My little alphabet letter books are simple, uncluttered, and are a great way to help kids understand print.  The simple, predictable text and pictures are easy for kids to read aloud.  Your kids will have the opportunity to practice letter recognition and phonological awareness.

Print the full-page book and use it in the class library and print off the little books for a literacy activity that you can send home with your kids.

Each little book contains a cover, 2-3 picture pages, and a letter tracing page.

  • Kids can finger trace, color or use rainbow writing on the large letters on the cover of each book.
  • There is simple predictable text on each picture page.
  • Kids can read the sentence on the picture pages, circle the letter within the sentence, and color the pictures.
  • The letter formation page provides young children an opportunity to trace and write both capital and lowercase letters. A simple starting dot is a great way to help kids learn letter formation without other distractions.

Busy teachers appreciate that the little books are easy to assemble.  Check out this video to see how easy it is to assemble four books in a snap.

Because so many people started teaching preschool at home during the pandemic, I updated the to include an option where you won’t end up with 4 copies of the same book.

7. Learning Letters with Fine Motor Activities

Get out the q-tips and learn letters and work on fine motor control with these fun cards.  Your kids will learn to recognize letters and proper letter formation (note that the starting point is highlighted) with this fun activity.  Check out this article about learning letters with fine motor activities to get more activity ideas.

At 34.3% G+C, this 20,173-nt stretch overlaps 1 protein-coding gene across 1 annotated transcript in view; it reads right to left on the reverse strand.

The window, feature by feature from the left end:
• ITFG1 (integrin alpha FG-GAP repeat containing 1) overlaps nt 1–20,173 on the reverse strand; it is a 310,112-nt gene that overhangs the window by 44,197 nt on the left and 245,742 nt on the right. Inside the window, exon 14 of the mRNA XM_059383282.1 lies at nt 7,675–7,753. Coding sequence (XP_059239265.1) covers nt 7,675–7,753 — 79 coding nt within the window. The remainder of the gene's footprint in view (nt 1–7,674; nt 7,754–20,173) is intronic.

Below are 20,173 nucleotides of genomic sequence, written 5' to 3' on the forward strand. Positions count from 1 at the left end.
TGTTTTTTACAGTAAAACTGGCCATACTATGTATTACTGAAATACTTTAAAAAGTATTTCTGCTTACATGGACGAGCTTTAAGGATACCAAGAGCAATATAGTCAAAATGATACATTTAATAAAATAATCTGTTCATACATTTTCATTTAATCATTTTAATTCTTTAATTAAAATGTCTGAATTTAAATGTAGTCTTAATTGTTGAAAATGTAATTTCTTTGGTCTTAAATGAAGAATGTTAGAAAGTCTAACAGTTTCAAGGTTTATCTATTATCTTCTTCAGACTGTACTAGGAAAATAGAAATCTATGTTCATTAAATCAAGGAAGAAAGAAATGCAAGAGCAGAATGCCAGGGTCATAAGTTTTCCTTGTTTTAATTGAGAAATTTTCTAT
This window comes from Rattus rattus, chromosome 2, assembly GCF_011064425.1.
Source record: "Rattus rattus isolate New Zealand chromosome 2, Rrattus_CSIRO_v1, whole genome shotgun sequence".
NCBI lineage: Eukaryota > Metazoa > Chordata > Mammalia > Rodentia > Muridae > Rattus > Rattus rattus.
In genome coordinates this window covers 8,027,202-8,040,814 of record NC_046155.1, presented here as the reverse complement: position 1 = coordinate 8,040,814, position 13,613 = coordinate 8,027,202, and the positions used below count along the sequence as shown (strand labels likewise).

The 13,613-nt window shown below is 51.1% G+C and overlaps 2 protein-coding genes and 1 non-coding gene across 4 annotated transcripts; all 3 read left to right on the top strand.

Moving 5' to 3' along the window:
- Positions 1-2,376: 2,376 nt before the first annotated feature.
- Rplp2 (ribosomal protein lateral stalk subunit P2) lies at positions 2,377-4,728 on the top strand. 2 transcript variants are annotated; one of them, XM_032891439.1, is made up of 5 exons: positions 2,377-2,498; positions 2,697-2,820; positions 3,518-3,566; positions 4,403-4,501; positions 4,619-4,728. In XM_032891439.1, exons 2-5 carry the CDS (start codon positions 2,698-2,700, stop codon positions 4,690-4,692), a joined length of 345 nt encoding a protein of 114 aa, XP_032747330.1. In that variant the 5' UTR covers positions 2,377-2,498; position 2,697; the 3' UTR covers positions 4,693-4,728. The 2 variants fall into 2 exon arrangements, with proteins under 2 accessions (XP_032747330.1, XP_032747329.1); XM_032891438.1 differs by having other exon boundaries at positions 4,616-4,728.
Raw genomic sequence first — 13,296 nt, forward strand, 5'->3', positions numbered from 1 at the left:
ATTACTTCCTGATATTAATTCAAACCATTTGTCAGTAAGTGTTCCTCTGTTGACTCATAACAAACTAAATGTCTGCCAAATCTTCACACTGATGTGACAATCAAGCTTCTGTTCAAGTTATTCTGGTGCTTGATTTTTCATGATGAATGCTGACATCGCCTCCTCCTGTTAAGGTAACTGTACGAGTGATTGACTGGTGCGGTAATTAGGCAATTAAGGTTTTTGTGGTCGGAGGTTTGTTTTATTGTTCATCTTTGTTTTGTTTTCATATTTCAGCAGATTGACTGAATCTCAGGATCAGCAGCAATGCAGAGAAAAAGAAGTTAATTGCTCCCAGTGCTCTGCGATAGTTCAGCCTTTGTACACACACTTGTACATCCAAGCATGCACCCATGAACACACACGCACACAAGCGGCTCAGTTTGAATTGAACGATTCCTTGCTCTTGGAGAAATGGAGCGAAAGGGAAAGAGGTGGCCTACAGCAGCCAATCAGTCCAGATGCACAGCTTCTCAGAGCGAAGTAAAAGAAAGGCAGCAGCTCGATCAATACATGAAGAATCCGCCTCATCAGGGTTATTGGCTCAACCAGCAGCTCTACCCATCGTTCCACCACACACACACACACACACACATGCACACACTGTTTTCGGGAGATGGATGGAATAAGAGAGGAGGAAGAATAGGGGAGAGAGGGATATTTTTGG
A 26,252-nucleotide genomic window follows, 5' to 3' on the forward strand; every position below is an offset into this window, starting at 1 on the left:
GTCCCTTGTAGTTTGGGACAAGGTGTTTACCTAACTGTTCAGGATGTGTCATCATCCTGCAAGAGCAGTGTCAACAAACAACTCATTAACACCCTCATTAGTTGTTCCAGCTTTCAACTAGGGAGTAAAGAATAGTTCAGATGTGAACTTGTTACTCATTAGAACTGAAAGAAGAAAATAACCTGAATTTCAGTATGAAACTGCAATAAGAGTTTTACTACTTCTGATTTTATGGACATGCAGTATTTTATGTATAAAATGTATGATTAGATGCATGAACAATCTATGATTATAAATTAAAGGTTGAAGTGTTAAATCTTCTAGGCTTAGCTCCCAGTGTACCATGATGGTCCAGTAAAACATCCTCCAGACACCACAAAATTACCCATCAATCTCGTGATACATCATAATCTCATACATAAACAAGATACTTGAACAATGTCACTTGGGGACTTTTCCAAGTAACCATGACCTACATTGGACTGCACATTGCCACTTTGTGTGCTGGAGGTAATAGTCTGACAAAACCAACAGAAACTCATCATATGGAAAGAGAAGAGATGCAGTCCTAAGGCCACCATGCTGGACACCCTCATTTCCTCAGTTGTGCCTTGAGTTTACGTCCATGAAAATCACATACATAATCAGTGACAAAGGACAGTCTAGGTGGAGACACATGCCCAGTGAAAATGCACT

8. Sorting Words by Beginning Letter and Sound

This ABC picture sort activity gives children the opportunity to practice phonemic awareness skills. The beginning sound sorting activity includes a complete set of uppercase and lowercase letter boards as well as 52 picture cards (2 for each letter of the alphabet).

You can assemble the cards so that they have the name of the pictured object written on the backside.

Ideas for sorting activities and small group games are included.

9. Alphabet Coloring & Activity Pages with a Secret

Finally, these coloring and activity pages will provide children the opportunity to practice letter recognition, letter-sound association, and letter formation. I designed the pages (like many of the activities) in a simple manner so that young kids will not be overwhelmed. The pages are no-prep….just print, copy, and go!

Flexible Options!  These activity pages come in half sheet and full sheet sizes. There are two pages for the letter “X” (one with x as a beginning letter and one with x as an ending letter) There is one page for all other letters. Use the pages individually or bind them into an alphabet activity book. Laminate the pages to use them over and over again in a writing center.

Kids can perform the following activities on each page. Don’t forget to find the hidden letters!

  • Color or finger trace large letters.
  • Reinforce letter-sound awareness as they “read” and color pictures for each letter.
  • Trace uppercase and lowercase letters.
  • Print uppercase and lowercase letters.
  • PLUS Search for 6 small letters hidden on each page

Sample These 9 Activities Today!

How’s that for a variety of alphabet activities for preschoolers?

You can purchase all 9 of the activities described above individually, or you can purchase them together in a money-saving bundle.  Do you want to try them out before purchasing?  Download the free sample of the letter A printables today.   The ABC sampler includes all of the activities above for the letter A.  To download the activity sample, click on the link below:

Free Alphabet Activity Sample

Purchase the Alphabet Activity Bundle

Click on the image below to purchase the complete alphabet bundle:

Tracing Letters. At our son’s preschool, the kids have… | by Brennan Dignan | Human Restoration Project